While numeracy appears to be an important component to medication management, clearly other factors contribute to one’s capacity to manage medications. In our study, the longer one had been diagnosed with HIV, the more problems one had with the medication management task on average. The precise relation between disease duration and medication management is unclear and does not support an “intuitive” assumption that those who have been diagnosed longer, and presumably have been taking medications longer, would be more skilled at managing those medicines. Whether disease duration may serve as a proxy representing HIV disease related cognitive decline (e.g., slowed information processing) associated with HIV infection remains to be tested [29-32]. Others [11] found general cognitive status in the elderly to be related to understanding prescription instructions and in HIV, problem solving and other neurocognitive processing capacities have been associated with this outcome [33]. These findings at a minimum suggest that living with HIV longer may not necessarily lead to better medication management supporting the findings of others that health behaviors may diminish over time with chronic illness [34].

There are limitations in our study that should be acknowledged. First, although structural equation modeling proposes a causal relationship between variables, the current study measured all variables cross-sectionally and, thus, can most appropriately speak to associations between variables observed at a single point in time, not causality. Future research is needed to investigate the longitudinal effects of these variables on changes in medication management over time, and to relate numeracy and poor medication management to subsequent adherence and disease progression. Second, a general health numeracy assessment tool that is comparable to health literacy instruments is currently unavailable. The measure used to assess numeracy in this study has not been applied in such a context previously and so requires further validation. Thirdly, this study used a simulated medication regimen rather than patients’ actual prescriptions. Further study is needed to determine the validity of these findings with patients’ actual prescriptions and whether other factors within the broader social context may confer additional risk or protection against poor management of HIV medications among African Americans. The link between the MMT and subsequent medication adherence [23] suggests that our findings may be replicable with individual personal medications.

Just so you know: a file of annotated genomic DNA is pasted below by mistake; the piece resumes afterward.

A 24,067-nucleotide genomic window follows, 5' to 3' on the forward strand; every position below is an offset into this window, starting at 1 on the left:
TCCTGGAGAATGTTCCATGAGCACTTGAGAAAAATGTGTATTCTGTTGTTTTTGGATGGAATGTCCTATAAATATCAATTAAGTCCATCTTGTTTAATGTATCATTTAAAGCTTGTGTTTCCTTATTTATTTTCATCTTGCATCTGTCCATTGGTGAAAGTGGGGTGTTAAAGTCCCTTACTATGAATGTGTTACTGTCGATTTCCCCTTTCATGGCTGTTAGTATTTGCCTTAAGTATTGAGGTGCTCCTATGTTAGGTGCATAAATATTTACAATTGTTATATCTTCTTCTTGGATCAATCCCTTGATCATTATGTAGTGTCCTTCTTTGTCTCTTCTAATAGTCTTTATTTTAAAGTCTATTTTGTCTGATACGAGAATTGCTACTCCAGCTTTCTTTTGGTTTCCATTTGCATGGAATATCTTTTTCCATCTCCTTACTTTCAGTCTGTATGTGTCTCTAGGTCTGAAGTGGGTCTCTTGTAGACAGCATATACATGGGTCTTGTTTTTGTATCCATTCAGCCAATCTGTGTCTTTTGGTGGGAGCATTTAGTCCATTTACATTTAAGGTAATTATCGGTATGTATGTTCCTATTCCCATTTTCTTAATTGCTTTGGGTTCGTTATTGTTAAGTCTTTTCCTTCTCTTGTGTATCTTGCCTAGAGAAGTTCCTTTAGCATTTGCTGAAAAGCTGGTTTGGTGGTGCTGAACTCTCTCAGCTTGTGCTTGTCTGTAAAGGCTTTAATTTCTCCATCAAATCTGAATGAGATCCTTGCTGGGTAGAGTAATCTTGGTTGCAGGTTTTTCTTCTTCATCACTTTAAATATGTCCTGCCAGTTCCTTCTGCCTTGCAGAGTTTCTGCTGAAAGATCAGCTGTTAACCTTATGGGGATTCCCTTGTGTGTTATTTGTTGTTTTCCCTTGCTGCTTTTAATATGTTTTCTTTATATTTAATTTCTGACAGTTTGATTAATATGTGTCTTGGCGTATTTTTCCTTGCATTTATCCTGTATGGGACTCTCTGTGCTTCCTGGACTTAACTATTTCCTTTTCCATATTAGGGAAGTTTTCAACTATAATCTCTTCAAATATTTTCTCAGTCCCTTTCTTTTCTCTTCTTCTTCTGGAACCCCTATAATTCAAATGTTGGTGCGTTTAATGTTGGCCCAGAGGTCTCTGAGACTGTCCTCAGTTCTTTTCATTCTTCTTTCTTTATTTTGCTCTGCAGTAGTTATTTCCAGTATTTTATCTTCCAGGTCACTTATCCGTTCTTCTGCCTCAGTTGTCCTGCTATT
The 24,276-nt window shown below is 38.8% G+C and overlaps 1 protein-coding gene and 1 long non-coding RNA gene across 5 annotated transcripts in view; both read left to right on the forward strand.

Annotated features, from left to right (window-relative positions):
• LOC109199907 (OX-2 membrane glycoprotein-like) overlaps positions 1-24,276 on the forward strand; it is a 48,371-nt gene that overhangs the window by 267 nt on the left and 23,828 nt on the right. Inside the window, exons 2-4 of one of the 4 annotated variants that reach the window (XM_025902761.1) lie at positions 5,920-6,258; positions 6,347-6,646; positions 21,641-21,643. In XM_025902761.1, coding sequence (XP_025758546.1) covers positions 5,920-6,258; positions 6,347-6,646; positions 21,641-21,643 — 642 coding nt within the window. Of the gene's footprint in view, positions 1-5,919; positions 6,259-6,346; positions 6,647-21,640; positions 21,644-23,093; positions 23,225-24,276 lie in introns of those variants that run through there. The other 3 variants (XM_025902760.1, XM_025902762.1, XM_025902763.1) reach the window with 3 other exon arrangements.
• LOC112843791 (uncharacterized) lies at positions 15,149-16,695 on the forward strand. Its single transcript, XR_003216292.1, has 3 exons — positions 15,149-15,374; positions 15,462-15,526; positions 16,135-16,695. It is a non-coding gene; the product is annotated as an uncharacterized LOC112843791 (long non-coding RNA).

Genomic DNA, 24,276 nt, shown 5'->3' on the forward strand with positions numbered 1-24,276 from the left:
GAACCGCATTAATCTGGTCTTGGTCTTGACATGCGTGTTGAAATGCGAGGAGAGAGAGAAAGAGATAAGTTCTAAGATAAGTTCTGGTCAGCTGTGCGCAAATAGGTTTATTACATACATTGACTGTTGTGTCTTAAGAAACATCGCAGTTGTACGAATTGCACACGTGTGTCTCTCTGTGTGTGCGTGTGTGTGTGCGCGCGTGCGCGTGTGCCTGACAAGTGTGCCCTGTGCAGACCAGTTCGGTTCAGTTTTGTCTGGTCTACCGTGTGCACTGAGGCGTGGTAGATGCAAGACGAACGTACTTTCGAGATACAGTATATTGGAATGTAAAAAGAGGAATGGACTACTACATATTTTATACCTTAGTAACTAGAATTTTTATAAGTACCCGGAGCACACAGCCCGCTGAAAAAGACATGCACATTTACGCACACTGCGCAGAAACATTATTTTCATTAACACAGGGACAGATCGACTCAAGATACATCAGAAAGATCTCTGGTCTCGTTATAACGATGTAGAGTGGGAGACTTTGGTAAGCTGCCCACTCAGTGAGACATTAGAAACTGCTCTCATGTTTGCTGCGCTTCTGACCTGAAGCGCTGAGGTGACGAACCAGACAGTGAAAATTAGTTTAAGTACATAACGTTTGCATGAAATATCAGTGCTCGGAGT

Finally, it should be noted that the present study was not designed to detect effects by race and gender interactively but rather to test whether race and gender considered together in a model were each related to medication management skill. Our sample consisted of a relatively small number of non-African Americans (16%). Thus, generalizing these findings to a larger population would be erroneous. These findings require replication in larger representative samples of African American and non-African American HIV positive individuals to separate out the unique effects of race and gender.

Limited numeracy skills present a wide-reaching barrier to successful disease management that is potentially modifiable. The development of educational programs and adaptive tools designed to facilitate effective patient-provider communication and accommodate patients with limited numeracy skills could potentially be a useful approach to improving patients’ ability to self manage their medication. In addition, these improvements may help decrease subsequent medication non-adherence and, ultimately, also contribute to reducing racial disparities in disease progression and related mortality [1]. Future research should explore the role of numeracy-focused interventions to reduce racial differences in medication-taking and, potentially, other relevant health behaviors.


We would like to thank Raymond L. Ownby, M.D., Ph.D. for his invaluable guidance and suggestions on this manuscript. This study was supported by funding from the National Institute of Mental Health grant number MH74664 to the lead author, D. Waldrop-Valverde.

Contributor Information

Drenna Waldrop-Valverde, Department of Psychiatry & Behavioral Sciences, Miller School of Medicine, University of Miami, 1120 NW 14th Street, Suite 1409A (D21), Miami, FL 33136, USA.

Chandra Y. Osborn, Division of General Internal Medicine and Public Health, Vanderbilt University Medical Center, Nashville, TN, USA.

Allan Rodriguez, Department of Medicine, Miller School of Medicine, University of Miami, Miami, FL, USA.

Russell L. Rothman, Division of General Internal Medicine and Public Health, Vanderbilt University Medical Center, Nashville, TN, USA.

Mahendra Kumar, Department of Psychiatry & Behavioral Sciences, Miller School of Medicine, University of Miami, 1120 NW 14th Street, Suite 1409A (D21), Miami, FL 33136, USA.

Deborah L. Jones, Department of Psychiatry & Behavioral Sciences, Miller School of Medicine, University of Miami, 1120 NW 14th Street, Suite 1409A (D21), Miami, FL 33136, USA.